ANIMAL CURIOSITIES

Diego, the king of reproductive activity: here's how it saved  its species from extinction

Today you can discover the story of a giant tortoise from Galapagos called Diego, whose passion and determination helped save its species from extinction.

Thanks to its incredible breeding ability and the collaboration of a team of experts, Diego has become a national hero and an example of how even a single individual can make a difference in wildlife conservation.

Through a series of photographs, we will guide you through the journey of Diego, from its life on the desolate island where it was discovered, to its breeding life in national parks, to the moment it was released into the wild, becoming a symbol of hope for its species and for the world.

Wikimedia Commons Rights / Getty Images (collage)
Diego, the king of reproductive activity: here's how he saved its species from extinction
Today you can discover the story of a giant tortoise from Galapagos called Diego, whose passion and determination helped save its species from extinction. Thanks to its incredible breeding ability and the collaboration of a team of experts, Diego has become a national hero and an example of how even a single individual can make a difference in wildlife conservation.Through a series of photographs, we will guide you through the journey of Diego, from its life on the desolate island where it was discovered, to its breeding life in national parks, to the moment it was released into the wild, becoming a symbol of hope for its species and the world.
By Kaldari - Own work, CC0, https://commons.wikimedia.org/w/index.php?curid=85879070
Diego, a crucial role
Diego is a famous giant tortoise that played a crucial role in saving its species from extinction. The turtle belongs to the subspecies Chelonoidis hoodensis and was found in the  Galapagos islands. These islands are famous for their unique flora and fauna and are home to several species of giant tortoises. However, Chelonoidis hoodensis was on the brink of extinction, with only 12 individuals remaining in the 1960s.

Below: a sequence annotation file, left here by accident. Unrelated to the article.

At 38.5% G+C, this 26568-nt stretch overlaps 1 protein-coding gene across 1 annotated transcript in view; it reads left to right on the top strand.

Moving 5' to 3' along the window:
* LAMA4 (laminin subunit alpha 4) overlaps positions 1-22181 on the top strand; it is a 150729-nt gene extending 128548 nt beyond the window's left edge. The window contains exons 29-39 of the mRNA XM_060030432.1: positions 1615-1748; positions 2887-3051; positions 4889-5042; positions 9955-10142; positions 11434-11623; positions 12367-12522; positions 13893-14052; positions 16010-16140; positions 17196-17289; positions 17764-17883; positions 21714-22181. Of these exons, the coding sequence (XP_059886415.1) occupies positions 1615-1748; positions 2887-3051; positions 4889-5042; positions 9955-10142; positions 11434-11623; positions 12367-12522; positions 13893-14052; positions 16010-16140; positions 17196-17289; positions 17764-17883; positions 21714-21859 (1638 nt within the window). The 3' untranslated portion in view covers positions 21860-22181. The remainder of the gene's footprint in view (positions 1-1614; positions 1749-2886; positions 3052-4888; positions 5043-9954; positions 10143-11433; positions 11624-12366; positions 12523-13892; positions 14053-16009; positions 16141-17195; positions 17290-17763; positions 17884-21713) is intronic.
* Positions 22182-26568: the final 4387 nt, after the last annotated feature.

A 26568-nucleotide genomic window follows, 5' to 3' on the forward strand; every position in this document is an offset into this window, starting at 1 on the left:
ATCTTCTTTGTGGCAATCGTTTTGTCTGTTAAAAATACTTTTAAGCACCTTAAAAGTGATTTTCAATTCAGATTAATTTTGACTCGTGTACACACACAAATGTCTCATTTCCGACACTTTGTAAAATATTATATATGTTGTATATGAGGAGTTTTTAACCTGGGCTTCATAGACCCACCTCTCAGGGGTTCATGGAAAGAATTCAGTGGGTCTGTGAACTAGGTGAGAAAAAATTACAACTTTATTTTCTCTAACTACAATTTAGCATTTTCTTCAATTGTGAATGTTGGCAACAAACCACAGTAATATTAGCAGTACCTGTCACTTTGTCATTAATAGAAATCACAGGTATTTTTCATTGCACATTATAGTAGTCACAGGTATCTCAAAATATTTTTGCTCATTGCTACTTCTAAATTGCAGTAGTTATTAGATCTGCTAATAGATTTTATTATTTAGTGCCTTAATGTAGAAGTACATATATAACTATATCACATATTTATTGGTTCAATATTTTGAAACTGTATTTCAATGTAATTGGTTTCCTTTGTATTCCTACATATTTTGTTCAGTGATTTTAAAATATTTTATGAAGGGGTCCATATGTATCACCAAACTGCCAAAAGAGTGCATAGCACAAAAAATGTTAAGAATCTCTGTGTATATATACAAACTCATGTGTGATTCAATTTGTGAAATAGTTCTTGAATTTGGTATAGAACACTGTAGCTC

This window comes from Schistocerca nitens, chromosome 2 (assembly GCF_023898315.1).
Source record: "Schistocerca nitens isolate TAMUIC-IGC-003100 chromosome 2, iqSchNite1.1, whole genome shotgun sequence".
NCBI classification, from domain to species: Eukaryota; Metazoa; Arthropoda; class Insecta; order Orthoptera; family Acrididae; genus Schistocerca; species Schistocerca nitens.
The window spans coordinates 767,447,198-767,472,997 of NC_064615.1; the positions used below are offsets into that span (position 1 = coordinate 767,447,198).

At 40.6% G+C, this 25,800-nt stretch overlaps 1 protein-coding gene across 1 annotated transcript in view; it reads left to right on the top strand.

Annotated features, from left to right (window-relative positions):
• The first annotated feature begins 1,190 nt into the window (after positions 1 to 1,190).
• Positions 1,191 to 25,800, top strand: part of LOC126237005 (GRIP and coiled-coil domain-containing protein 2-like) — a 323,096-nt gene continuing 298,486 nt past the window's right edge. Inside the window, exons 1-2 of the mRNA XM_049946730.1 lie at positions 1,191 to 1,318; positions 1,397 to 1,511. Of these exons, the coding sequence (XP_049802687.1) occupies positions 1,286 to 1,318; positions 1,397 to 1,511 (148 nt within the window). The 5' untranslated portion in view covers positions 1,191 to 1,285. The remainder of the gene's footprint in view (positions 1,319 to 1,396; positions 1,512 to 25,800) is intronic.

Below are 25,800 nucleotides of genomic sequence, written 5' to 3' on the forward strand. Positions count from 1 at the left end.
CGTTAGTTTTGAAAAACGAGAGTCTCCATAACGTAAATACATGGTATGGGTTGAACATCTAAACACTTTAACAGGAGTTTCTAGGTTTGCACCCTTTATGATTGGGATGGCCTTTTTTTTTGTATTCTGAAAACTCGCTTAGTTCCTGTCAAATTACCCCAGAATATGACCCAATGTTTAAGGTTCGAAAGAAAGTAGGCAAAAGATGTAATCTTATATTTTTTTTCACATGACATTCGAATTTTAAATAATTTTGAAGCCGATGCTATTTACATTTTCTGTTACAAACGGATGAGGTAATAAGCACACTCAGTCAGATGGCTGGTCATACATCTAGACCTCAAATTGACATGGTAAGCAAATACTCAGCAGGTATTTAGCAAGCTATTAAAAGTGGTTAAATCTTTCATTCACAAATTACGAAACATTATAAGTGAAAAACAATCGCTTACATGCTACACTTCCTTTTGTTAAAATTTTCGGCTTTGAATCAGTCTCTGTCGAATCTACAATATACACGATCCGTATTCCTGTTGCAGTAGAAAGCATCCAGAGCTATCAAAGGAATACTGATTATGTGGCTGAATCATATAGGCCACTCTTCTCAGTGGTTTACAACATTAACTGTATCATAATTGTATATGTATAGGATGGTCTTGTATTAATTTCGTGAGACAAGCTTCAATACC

Photo by RODRIGO BUENDIA / AFP (Getty Images)
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Born on the island of Española, it arrived in 1959 in the United States and for 17 years lived in the zoo at San Diego, hence its  name. Diego was later identified as an "alpha male" and was brought back to the Island of Española (Galápagos) for a captive breeding program. Diego 's participation in the program was crucial as it fathered over 800 offspring, more than any other turtle in the program. Its efforts helped increase the population of the subspecies Chelonoidis hoodensis from 12 to over 2000 individuals.
By Peter Wilton - Galápagos tortoiseUploaded by Magnus Manske, CC BY 2.0, https://commons.wikimedia
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The survival rate of the offspring on the island was about 50 percent. Although there were also other male turtles that had contributed to the reproduction, Diego was the most notorious for its aggressiveness and exuberance, which made it particularly popular among female turtles.
By Peter Wilton - Galápagos tortoiseUploaded by Magnus Manske, CC BY 2.0, https://commons.wikimedia
Symbol of hope
The breeding program ended in January 2020: Diego was officially retired and released back into the wild in June 2020 along with 14 other turtles from the program. Thanks to the efforts of this breeding program, the number of turtles on their original island has increased significantly and they are considered self-sustaining with no new influx from the young of the program. Diego has become a symbol of hope for endangered species and an example of how conservation efforts can be successful. Its story also inspires people to protect other endangered species and preserve their natural habitats.
Art galleries private collections
20/02/2024
Art galleries private collections
19/02/2024
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